Guacamole can informally be referred to as “guac” in North America is an avocado-based dip that began with the Aztecs in Mexico.This recipe is the very famous Guacamole served in purple cabbage leaves.
In addition to its use in modern Mexican cuisine it has also become part of American cuisine as a dip, condiment and salad ingredient.It is traditionally made by mashing ripe avocados and sea salt with a molcajete (mortar and pestle). Some recipes call for tomato, onion, garlic, lemon or lime juice, chili or cayenne pepper, yogurt, cilantro or basil, jalapeño and/or additional seasonings.
I have made one more variation to this recipe and that is adding some corn to give it some more crunchiness.
1 onion chopped
2 jalapeños chopped
1/2 cup sweet corn
Salt and pepper as per taste
Purple cabbage for serving
Peel and pit the avocados, immediately squeezing lime halves over the the avocado to prevent browning.
Dice one avocado into quarter inch cubes, and crush the rest with the back of a fork. place in large bowl.
Dice the tomatoes. add to bowl.
Add the onion, jalapaneo, sweet corn and cilantro to the bowl
Finally add salt and pepper
Mix everything with a wooden spoon (or your hands).
Serve in the purple cabbage leaves
Some fun facts about Avocados
Avocados are the size of a baby in its mother’s womb at 16 weeks. They’re also a good snack to feed to babies young and old!
Their thick skin protects them; it’s natural packaging! You can’t eat the skin, but it shields the green goodness inside, making avocados perfect for travel.
Avocados are one of the only fruits that contain heart-healthy monounsaturated fat (the good-for-you fat) that helps boost good (HDL) cholesterol and lowers bad (LDL) cholesterol.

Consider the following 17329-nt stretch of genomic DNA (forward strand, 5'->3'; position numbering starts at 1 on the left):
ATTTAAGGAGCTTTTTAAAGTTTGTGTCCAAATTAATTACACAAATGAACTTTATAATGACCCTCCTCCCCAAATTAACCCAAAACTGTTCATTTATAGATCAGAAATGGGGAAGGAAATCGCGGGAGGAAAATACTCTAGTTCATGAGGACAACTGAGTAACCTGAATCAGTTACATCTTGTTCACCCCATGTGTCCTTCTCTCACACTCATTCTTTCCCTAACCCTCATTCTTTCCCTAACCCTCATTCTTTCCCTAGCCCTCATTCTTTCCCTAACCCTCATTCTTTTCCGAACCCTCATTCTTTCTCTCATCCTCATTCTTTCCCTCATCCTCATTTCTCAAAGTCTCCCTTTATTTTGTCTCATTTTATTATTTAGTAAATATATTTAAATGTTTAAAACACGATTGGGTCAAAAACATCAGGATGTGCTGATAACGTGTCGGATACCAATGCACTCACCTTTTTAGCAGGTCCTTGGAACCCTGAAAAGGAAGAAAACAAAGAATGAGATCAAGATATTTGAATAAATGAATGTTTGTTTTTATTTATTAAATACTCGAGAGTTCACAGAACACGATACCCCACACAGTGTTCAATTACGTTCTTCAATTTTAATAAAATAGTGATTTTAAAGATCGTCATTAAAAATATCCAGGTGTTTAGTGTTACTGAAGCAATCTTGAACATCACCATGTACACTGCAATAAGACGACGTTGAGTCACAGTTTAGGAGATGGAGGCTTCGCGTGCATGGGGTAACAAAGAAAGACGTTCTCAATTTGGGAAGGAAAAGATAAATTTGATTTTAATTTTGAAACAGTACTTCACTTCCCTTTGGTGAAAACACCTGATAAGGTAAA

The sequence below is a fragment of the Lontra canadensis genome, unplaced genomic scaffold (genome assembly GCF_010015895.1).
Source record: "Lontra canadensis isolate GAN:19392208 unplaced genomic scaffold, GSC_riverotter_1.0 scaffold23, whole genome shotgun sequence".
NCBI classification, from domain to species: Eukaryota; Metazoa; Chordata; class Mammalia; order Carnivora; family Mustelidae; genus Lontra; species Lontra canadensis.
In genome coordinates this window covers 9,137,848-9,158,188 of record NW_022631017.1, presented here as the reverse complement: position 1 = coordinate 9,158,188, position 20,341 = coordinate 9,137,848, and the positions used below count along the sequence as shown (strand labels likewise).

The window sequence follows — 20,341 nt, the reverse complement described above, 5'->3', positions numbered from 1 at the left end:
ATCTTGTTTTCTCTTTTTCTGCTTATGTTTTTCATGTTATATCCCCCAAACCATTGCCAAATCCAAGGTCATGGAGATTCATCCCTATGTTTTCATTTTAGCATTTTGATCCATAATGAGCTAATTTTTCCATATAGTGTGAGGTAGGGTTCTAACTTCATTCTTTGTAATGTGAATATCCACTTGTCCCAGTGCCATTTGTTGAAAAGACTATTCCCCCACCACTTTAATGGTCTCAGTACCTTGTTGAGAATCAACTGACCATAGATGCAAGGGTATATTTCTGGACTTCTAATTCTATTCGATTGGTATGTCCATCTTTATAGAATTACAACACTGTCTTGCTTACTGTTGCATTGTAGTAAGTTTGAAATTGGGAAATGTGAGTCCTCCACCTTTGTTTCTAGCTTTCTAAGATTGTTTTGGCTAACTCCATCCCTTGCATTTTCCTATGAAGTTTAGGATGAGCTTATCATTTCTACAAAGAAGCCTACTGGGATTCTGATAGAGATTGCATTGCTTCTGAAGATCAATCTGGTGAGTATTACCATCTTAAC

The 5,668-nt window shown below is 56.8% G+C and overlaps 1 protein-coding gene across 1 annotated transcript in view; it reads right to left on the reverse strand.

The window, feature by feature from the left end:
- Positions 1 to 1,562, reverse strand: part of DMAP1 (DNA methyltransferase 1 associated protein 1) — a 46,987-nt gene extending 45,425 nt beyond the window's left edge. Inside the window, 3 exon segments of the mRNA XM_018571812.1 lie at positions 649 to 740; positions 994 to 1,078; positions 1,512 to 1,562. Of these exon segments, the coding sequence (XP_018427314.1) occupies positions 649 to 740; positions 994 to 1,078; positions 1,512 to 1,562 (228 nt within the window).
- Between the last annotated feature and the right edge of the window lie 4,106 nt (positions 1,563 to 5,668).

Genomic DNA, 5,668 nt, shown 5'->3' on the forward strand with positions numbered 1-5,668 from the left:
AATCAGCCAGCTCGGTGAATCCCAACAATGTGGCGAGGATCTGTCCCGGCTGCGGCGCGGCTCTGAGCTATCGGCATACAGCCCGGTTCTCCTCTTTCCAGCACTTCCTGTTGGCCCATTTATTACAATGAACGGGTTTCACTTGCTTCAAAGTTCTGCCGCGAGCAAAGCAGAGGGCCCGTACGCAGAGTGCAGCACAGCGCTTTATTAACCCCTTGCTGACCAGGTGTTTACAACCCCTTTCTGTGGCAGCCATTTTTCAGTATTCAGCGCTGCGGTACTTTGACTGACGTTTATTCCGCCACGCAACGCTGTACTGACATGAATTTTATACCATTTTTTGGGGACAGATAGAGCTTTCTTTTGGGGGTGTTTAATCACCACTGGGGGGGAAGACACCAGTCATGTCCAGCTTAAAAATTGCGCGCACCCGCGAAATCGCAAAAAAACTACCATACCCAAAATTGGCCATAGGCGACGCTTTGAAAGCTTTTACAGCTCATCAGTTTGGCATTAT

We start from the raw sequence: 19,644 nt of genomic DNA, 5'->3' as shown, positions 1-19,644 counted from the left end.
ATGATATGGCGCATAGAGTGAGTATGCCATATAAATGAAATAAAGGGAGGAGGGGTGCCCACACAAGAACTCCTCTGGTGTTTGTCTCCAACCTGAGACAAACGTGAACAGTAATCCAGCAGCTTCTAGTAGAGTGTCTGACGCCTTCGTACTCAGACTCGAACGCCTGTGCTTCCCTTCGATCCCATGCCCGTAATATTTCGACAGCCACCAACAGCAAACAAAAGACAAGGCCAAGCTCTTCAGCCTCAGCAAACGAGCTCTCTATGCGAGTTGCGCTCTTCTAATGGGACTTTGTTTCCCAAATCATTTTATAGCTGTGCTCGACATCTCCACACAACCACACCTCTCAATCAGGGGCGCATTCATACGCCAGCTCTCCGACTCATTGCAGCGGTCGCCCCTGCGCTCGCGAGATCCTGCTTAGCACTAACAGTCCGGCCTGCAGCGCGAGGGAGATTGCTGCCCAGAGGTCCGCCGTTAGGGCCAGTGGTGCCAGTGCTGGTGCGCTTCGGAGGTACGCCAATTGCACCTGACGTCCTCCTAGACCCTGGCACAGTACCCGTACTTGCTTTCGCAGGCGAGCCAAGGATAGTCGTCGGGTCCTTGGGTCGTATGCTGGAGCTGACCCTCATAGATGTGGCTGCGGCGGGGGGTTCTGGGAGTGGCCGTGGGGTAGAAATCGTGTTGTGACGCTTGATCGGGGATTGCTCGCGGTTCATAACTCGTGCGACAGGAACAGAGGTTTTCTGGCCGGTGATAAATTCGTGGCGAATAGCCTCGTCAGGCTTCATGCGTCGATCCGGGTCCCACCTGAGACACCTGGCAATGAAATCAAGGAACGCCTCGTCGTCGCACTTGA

Avocados are naturally FULL of nutrition, so there’s no need for special labels. They’re full of flavor; think of all of the meals you can healthify with avocado!
Supercado is what we should call avocados, because they’re one of the most inexpensive anti-aging tools for your skin! Don’t let its rough outer covering fool you — the inner smoothness and creaminess are what we need for youthful skin
The word “avocado” comes from the Spanish word aguacate, which is from the the Nahuatl word ahuacatl.
Did you realize that avocados are a fruit? We treat them like a vegetable, but technically they are a fruit.
Did you know that retailers can request avocados from among several stages of ripeness? Stage five is tender enough to be ready for guacamole, while stage four is considered “slice-ready.” If you want to hasten the ripening of an avocado, put it in a paper bag with a banana or apple.
Avocados offer nearly 20 vitamins and minerals in every serving, including potassium(which helps control blood pressure), lutein (which is good for your eyes), and folate (which is crucial for cell repair and during pregnancy).
Avocados are low in sugar. And they contain fiber, which helps you feel full longer. In one study, people who added a fresh avocado half to their lunch were less interested in eating during the next three hours.
Avocados are a good source of B vitamins, which help you fight off disease and infection. They also give you vitamins C and E, plus natural plant chemicals that may help prevent cancer.